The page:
Print Edition - 2015-05-24 | News
Parents worry about children’s studies
May 23, 2015-Bishal Shrestha, 14, is an eighth grader at Adarsh Lower Secondary School in Kathmandu.
On April 25, Bishal was playing with his friends on the premises of the National Trading Limited in Teku. It was Saturday and schools were closed.
At around noon, a powerful earthquake struck the country, wreaking havoc in much of central Nepal including the Kathmandu Valley. Shock waves sent by the 7.9 magnitude temblor were felt as far as in Pakistan. In less than a minute, the earthquake caused widespread devastation. The country had witnessed the deadliest disaster till date.
At the National Trading Limited, a section of the compound wall crumbled, crushing Shrestha from his neck down. Both his legs sustained severe fractures and it would take at least a month for him to recover.
Bishal’s parents are happy to learn that their son is going to be fine. But they are worried about his education.
As the earthquake knocked down the building of Adarsh Lower Secondary School, Shrestha couple has no idea where their son would go to learn once he has recovered. They say that they cannot afford to send their son to a private school.
“It is so much frustrating to think about it,” said Bishal’s mother, Kamala.
Though the government has announced to set up temporary learning centres, Kamala is not convinced.
“Many schools that were destroyed during the insurgency are yet to be reconstructed. I doubt that the government can arrange alternative learning centres in a few weeks,” Kamala said.
Similar thought troubles hundreds of parents from low income family who have enrolled their children to public schools that were destroyed in the earthquake. Around 150 public schools like the one where Bishal was enrolled were destroyed in the earthquake and now their students have no place where they could learn to read and write.
The Department of Education has decided to provide money for the construction of up to three temporary learning centres for the schools that were damaged by the earthquake. Hardly six classes could be accommodated in three such temporary learning centres, which means that the schools that teach up to grade 10 could face difficulty conducting their classes.
Records at the Department of Education show that out of 2,500 schools inside the Valley, around 650 are public. Of the estimated 120,000 children who go to public schools, an estimated 80 percent come from the families with low income.
According to Hem Chandra Mahato, the headmaster of Durbar High School, out of around 300 students at the school, over 90 percent are the children of domestic helpers or daily wages workers. “Some students themselves are domestic helpers. The destruction of public schools will definitely affect these children,” Mahato said.
Durbar High School, which is the country’s first modern school with a history of more than a century and a half, is among the worst quake-hit schools.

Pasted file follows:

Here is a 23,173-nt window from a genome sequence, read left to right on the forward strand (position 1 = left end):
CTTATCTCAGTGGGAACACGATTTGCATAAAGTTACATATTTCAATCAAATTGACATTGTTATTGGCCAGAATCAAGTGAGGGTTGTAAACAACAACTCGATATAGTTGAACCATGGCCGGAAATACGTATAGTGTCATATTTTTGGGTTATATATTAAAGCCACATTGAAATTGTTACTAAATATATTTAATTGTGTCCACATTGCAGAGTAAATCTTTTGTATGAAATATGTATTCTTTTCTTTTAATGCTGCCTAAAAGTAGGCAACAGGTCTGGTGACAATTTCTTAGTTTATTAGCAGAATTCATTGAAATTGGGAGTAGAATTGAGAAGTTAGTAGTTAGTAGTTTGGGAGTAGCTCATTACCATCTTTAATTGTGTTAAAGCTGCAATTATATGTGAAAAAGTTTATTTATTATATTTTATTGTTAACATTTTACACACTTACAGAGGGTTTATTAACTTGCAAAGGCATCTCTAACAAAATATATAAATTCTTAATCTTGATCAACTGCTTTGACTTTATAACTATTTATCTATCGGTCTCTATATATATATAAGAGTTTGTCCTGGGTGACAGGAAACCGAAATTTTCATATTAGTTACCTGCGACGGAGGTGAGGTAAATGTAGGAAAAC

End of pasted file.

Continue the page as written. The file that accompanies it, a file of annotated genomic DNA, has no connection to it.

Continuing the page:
“The odds are stacked against us, but we are trying our best to keep the children at school,” Mahato said.
200 schools damaged in Ramechhap
RAMECHHAP: The April 25 earthquake and its aftershocks have destroyed 218 schools in Ramechhap district.
Khubiram Adhikari, district education officer, said since more than half of the school buildings in Ramechhap have been knocked down, they plan to resume the classes by setting up temporary classrooms.
The District Education Office plans to resume the schools from May 31.
Nir Bahadur Karki, headmaster of Gauri Shankar Higher Secondary School, said even those school buildings that are standing upright have been affected by the earthquake.
“All school buildings have developed cracks. Under such circumstance, we don’t know when or how to resume the classes,” Karki said.
The earthquake had destroyed the 11-room building of Gauri Shankar Higher Secondary School.
Bhagwan Karki, headmaster of Sharada Secondary School, said the part of the school building that had been spared in the April 25 earthquake crumbled in the May 12 aftershock, leaving them with nothing.
“All that we’ve got now are two tents. We don’t know how we are going to resume the classes,” he said.
The District Disaster Management Committee has agreed to provide tarpaulin sheets and tents to those schools whose buildings were razed to the ground. But since almost all the schools in the district have claimed that their buildings are unsafe, they too are in need of tarpaulins and tents to build temporary classrooms.
Chief District Officer Shambhu Prasad Marasini, who leads the committee, said they are not sure if they could provide tarpaulins and tents to every school in the district.
Gorkha schools start counselling classes
GORKHA: Schools in Gorkha, the epicentre of the April 25 earthquake, have started counselling classes and recreational activities such as music, dance and sports to help traumatised students minimise their fear.
A teacher at Shakti Higher Secondary School said students are benefiting from such classes and have learned that the quake is not a usual phenomenon. Likewise, Ramsharan Kattel, a teacher at Gandaki Higher Secondary School, said though very few students were present in school few days back, their number is increasing of late.
District Education Officer Hari Aryal said schools are creating child-friendly environment after teachers attended training on psycho-social counselling.
Almost all schools have been running classes in temporary shelters as the quake has destroyed around 3,000 classrooms in the district. Nepal Red Cross and the District Disaster Management Committee have provided tents to the schools.
The District Education Office has demanded that around 57,000 students in the district be provided with free lunch. “Students are going to school with empty stomach as even foodstuffs at their houses have been buried under the debris,” Aryal said. (PR)
Published: 24-05-2015 06:43